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Assembly to tackle limits on campaign financing Excess: Both major parties' actions have led to heightened public concern about election contributions and spending.


THE COMING legislative season offers Maryland its best shot since the post-Watergate years at reducing the influence of money on elections.

Legislators can hardly wonder what the public wants: In the November election, voters in California, Colorado and Maine approved reform initiatives designed to limit spending and contributions.

Excesses of spending and contributing occurred in both major parties during the election.

In Maryland, House Speaker Casper R. Taylor Jr. will propose a package of reforms -- including, finally, computerization of records to permit real public scrutiny. Senate President Thomas V. Mike Miller has, in his way, been a champion of limiting the influence of money on elections.

Gov. Parris N. Glendening, only now emerging from a dip in the hot water of fund-raising controversy, said he finds nothing objectionable in the Taylor proposals.

On the Republican side, the 1994 gubernatorial candidate, Ellen R. Sauerbrey, almost won in 1994 using Maryland's public financing fund -- raising no money from private sources during the general election and very nearly upsetting the Democrat, Glendening.

Each of these political figures will approach the issue of reform with reservation and fear, however muted. They don't call money the mother's milk of politics for nothing.

Sauerbrey, for example, knows how it feels to be blitzed by television advertising and feel helpless to repond.

Thus, efforts to rewrite the fund-raising laws will become the work of 188 "experts" -- each of the 47 senators and 141 delegates.

A broad supporting cast will be watching, lobbyists and public interest group representatives who know that contributions to campaigns create lasting friendships that can be of value to clients. But that is always so.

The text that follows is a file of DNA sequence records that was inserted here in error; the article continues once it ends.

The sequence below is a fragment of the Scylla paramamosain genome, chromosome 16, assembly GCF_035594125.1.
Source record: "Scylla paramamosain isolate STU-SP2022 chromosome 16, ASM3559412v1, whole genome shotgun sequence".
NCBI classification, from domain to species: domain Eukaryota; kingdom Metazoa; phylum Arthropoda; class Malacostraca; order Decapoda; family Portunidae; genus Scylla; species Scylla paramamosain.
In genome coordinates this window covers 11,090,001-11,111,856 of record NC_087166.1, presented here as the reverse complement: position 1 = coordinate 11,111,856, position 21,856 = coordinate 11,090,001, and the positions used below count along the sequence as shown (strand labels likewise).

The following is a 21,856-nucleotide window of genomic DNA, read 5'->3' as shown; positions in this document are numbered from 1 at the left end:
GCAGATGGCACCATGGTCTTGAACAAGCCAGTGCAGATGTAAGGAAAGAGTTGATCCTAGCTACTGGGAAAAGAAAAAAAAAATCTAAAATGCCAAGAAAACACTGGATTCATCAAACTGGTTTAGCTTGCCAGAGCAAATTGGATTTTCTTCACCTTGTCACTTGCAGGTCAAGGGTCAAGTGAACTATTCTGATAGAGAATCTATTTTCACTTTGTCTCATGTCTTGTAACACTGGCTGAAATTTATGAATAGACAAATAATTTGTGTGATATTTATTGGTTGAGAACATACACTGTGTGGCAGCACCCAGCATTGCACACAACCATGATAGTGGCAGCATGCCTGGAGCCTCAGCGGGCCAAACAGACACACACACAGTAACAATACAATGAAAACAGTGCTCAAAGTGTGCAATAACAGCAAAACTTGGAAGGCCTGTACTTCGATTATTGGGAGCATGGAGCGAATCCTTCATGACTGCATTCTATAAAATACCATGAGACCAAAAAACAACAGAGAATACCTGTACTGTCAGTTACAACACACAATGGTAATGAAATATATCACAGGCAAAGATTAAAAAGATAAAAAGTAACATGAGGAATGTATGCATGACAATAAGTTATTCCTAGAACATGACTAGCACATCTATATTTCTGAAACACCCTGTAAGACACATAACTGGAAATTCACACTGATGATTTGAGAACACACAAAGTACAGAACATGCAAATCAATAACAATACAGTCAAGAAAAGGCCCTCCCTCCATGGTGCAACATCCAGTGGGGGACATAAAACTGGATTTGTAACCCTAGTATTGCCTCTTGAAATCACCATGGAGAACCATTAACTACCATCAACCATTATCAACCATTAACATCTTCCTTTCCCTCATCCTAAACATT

What is new is heightened public concern.

Taylor and Miller are likely to provide the sort of leadership that matters in the General Assembly.

The still-developing political dynamics of the 1998 race for governor could lead all contenders to consider using the public money -- to avoid the perils of fund raising.

Glendening's difficulties are Exhibit A.

Earlier this year, the governor took a ride to New York on a corporate plane to attend a fund-raiser in the Manhattan home of a company boss seeking a big contract in Maryland.

Even earlier, a contributor was caught funneling contributions through family members, his contribution maximum having been reached.

These episodes may well have lowered the ardor of Glendening supporters, reducing his ability to raise money.

If Glendening has lost some of his potency, the public purse of about $3 million for the primary and general election combined will seem larger.

The questions include this one: Is fund raising a sufficiently important concern of voters that they would be drawn to contenders, Democrat or Republican, who renounced private interest funds and chose the limited public money?

A politician would have to live without the sense of security they hope money will bring, says Deborah Povich, executive director of Common Cause, Maryland.

If fund raising has just a hint of the unsavory though, the public financing route looks more attractive. None of this can happen, of course, unless the amount of money in the fund is increased.

It might take a gambler's nerve, but it would show the sort of leadership voters may be seeking now.

Coherent, well-thought-out and not the moon

The governor had reporters in last week for a chat about his recent tax cut and spending proposals.

While opponents say he's promising the moon, Glendening says it's all pretty reasonable and affordable -- and all designed to help Maryland families.

The scholarship program, the tax cut, the pay raise for state police and the health care for pregnant mothers and their children are all doable, he insists.

To some extent, he says, opposition to his proposals is being driven by forces that would like to see slot machines at racetracks or casinos in Maryland.

He reiterated his stand against gambling, including casino nights in Prince George's County, where he was once the county executive -- where charitable gambling bought fire engines and the like, relieving the county of those expenses.

Maryland, he says, does not need gambling to meet its needs.

Pub Date: 12/10/96

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